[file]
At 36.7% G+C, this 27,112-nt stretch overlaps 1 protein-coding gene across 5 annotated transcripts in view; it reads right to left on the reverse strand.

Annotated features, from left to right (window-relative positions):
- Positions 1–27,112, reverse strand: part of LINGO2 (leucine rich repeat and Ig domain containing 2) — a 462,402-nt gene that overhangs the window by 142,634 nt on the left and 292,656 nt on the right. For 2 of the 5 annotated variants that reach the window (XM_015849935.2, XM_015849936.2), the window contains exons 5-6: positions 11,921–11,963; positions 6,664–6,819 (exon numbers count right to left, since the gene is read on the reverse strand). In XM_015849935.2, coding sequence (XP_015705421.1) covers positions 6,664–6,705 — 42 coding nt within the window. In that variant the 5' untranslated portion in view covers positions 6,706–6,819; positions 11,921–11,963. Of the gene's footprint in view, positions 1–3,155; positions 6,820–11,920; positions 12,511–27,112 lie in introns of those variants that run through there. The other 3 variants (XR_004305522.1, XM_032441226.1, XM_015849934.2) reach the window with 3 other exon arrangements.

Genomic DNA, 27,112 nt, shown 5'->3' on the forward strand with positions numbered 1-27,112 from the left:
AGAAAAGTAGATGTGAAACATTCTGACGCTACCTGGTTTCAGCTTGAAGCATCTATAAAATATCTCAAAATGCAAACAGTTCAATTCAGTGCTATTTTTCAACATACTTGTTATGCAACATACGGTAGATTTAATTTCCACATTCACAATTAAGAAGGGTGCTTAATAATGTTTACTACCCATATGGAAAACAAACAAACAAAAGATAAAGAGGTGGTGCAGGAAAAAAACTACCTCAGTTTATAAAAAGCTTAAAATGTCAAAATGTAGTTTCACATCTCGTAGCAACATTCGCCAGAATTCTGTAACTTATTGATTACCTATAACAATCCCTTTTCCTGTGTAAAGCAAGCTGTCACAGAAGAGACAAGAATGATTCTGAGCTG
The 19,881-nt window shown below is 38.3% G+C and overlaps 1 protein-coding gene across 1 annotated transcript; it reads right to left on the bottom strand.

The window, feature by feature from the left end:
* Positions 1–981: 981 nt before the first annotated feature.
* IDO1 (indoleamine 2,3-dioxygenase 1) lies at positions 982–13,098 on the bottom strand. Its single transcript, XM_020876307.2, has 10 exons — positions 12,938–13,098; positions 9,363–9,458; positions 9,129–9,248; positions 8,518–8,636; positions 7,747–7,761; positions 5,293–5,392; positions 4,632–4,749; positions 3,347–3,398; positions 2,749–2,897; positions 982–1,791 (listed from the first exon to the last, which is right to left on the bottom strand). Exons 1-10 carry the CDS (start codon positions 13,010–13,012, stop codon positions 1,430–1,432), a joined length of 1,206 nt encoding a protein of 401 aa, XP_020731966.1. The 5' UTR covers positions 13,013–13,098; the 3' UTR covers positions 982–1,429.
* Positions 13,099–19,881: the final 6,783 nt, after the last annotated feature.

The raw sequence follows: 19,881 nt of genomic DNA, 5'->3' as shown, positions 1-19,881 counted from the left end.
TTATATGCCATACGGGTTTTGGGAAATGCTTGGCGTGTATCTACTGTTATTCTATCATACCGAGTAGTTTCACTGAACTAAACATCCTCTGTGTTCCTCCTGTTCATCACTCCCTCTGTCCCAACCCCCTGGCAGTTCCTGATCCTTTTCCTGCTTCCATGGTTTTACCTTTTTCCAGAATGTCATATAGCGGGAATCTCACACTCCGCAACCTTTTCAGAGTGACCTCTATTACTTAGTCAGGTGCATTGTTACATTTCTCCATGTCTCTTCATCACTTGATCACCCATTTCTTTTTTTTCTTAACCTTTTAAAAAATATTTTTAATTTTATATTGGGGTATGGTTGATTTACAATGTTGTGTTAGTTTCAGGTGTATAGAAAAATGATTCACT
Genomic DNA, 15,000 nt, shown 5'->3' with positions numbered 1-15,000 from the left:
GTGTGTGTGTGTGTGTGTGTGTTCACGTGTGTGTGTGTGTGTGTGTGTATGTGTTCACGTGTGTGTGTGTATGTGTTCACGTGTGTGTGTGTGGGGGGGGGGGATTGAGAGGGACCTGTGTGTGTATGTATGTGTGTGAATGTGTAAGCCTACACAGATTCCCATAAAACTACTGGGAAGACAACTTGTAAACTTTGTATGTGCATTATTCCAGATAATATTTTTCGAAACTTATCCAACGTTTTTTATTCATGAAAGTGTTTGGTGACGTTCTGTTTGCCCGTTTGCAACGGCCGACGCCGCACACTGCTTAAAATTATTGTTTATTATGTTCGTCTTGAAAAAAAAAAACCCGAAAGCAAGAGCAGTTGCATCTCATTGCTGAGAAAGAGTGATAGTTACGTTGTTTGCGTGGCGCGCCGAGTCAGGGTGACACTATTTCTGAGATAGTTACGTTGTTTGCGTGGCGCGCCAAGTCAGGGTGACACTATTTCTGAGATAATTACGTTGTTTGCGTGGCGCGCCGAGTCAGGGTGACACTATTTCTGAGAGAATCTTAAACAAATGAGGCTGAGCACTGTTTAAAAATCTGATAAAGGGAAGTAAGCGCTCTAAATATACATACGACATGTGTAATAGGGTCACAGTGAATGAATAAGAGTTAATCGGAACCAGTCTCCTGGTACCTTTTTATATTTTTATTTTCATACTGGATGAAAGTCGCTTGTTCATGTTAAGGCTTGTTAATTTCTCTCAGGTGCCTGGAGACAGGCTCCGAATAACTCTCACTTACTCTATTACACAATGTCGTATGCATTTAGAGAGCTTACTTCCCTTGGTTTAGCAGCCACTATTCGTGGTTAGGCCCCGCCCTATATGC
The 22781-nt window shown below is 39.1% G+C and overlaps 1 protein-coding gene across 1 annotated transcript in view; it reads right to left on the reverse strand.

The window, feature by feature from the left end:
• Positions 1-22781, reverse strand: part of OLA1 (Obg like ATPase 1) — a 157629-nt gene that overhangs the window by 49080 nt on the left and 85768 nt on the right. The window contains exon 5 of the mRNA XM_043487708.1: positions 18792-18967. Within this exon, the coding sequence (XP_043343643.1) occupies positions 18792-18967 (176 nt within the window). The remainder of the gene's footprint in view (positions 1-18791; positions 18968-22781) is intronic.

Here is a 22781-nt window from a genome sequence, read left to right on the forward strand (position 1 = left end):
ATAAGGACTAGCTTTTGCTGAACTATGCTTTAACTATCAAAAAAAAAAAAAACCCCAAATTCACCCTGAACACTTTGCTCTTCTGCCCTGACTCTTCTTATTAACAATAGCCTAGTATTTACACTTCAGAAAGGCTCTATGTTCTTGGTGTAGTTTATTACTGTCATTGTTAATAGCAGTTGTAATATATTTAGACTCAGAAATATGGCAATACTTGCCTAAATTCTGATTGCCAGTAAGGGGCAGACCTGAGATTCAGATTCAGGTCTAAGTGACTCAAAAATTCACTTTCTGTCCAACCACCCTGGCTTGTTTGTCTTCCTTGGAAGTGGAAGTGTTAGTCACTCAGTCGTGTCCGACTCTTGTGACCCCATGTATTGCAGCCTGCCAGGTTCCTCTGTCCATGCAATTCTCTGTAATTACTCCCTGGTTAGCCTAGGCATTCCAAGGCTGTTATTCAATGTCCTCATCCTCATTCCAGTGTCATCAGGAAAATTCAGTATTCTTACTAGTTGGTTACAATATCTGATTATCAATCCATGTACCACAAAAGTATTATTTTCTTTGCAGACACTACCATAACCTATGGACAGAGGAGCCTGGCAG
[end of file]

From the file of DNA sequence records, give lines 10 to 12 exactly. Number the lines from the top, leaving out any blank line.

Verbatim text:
* Positions 13,099–19,881: the final 6,783 nt, after the last annotated feature.

The raw sequence follows: 19,881 nt of genomic DNA, 5'->3' as shown, positions 1-19,881 counted from the left end.
TTATATGCCATACGGGTTTTGGGAAATGCTTGGCGTGTATCTACTGTTATTCTATCATACCGAGTAGTTTCACTGAACTAAACATCCTCTGTGTTCCTCCTGTTCATCACTCCCTCTGTCCCAACCCCCTGGCAGTTCCTGATCCTTTTCCTGCTTCCATGGTTTTACCTTTTTCCAGAATGTCATATAGCGGGAATCTCACACTCCGCAACCTTTTCAGAGTGACCTCTATTACTTAGTCAGGTGCATTGTTACATTTCTCCATGTCTCTTCATCACTTGATCACCCATTTCTTTTTTTTCTTAACCTTTTAAAAAATATTTTTAATTTTATATTGGGGTATGGTTGATTTACAATGTTGTGTTAGTTTCAGGTGTATAGAAAAATGATTCACT